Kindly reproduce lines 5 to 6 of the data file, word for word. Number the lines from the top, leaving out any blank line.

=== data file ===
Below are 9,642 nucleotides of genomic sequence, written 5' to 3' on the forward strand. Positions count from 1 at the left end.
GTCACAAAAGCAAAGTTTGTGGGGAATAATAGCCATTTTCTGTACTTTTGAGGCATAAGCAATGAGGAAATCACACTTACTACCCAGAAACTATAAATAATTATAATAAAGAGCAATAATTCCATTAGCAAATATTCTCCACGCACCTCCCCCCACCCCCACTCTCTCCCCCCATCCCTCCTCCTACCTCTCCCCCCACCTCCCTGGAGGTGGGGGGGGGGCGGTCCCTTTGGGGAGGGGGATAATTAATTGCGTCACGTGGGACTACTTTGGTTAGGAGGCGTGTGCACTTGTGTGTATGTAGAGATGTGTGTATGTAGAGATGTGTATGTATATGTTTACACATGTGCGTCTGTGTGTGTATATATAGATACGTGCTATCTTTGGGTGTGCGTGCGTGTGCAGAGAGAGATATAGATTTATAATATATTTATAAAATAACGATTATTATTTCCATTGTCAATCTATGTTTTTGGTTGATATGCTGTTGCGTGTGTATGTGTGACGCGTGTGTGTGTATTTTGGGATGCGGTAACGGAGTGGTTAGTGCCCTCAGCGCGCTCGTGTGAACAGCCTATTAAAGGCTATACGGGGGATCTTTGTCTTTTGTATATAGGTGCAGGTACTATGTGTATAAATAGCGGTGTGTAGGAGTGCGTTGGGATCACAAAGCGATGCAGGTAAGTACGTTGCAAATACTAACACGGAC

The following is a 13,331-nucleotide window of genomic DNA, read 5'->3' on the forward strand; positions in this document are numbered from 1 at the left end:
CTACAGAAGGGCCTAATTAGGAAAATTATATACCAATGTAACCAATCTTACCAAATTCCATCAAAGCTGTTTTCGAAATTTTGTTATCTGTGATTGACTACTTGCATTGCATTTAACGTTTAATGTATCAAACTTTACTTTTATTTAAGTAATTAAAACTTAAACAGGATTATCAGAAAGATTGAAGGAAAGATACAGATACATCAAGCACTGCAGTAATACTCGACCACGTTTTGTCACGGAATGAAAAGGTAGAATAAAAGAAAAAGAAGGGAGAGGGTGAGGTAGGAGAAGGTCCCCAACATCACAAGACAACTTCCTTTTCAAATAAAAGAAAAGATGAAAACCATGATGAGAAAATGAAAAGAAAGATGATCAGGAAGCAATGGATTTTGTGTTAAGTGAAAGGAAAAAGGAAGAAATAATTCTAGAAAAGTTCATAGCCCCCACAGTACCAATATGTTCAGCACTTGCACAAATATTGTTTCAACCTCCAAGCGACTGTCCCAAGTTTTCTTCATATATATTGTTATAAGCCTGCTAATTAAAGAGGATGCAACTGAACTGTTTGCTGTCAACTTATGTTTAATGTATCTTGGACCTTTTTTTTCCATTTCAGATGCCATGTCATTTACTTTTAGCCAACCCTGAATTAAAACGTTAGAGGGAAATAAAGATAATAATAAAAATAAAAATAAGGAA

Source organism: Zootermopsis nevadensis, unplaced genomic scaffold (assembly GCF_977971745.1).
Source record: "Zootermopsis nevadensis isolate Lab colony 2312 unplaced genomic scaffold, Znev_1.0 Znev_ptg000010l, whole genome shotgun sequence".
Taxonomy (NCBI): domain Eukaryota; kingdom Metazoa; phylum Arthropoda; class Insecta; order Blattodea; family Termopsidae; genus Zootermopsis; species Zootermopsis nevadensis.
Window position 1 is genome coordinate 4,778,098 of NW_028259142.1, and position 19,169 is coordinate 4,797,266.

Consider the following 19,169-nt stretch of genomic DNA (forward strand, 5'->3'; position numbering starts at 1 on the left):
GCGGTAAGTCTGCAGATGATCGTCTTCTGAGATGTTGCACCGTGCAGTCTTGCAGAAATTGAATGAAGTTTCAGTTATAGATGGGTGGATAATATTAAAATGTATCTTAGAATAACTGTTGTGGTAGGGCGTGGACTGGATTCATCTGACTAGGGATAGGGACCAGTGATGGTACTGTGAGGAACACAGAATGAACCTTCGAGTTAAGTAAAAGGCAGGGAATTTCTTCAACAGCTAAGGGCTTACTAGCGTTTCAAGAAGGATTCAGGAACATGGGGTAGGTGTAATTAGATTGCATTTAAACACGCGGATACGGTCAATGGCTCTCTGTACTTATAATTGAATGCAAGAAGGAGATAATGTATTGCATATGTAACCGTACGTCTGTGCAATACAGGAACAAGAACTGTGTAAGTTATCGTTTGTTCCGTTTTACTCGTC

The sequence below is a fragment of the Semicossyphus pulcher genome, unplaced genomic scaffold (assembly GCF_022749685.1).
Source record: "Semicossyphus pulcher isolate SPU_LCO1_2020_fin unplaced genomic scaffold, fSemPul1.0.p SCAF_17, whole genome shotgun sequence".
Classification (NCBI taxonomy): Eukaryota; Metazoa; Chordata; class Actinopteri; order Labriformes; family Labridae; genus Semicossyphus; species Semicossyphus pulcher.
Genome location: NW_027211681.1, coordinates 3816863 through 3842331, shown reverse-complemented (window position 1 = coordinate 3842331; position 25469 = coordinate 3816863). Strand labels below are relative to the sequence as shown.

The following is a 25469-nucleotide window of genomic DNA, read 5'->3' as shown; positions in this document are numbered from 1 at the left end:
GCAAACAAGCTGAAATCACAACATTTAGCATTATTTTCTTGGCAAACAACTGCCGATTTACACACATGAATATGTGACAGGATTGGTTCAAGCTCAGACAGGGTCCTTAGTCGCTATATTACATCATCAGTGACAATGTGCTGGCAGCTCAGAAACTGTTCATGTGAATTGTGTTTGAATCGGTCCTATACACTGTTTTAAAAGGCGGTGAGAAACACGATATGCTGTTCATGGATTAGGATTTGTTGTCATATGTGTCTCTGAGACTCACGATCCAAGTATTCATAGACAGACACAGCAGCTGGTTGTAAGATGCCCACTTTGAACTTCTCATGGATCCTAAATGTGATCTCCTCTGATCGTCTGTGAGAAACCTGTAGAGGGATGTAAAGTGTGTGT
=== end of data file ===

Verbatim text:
Source organism: Zootermopsis nevadensis, unplaced genomic scaffold (assembly GCF_977971745.1).
Source record: "Zootermopsis nevadensis isolate Lab colony 2312 unplaced genomic scaffold, Znev_1.0 Znev_ptg000010l, whole genome shotgun sequence".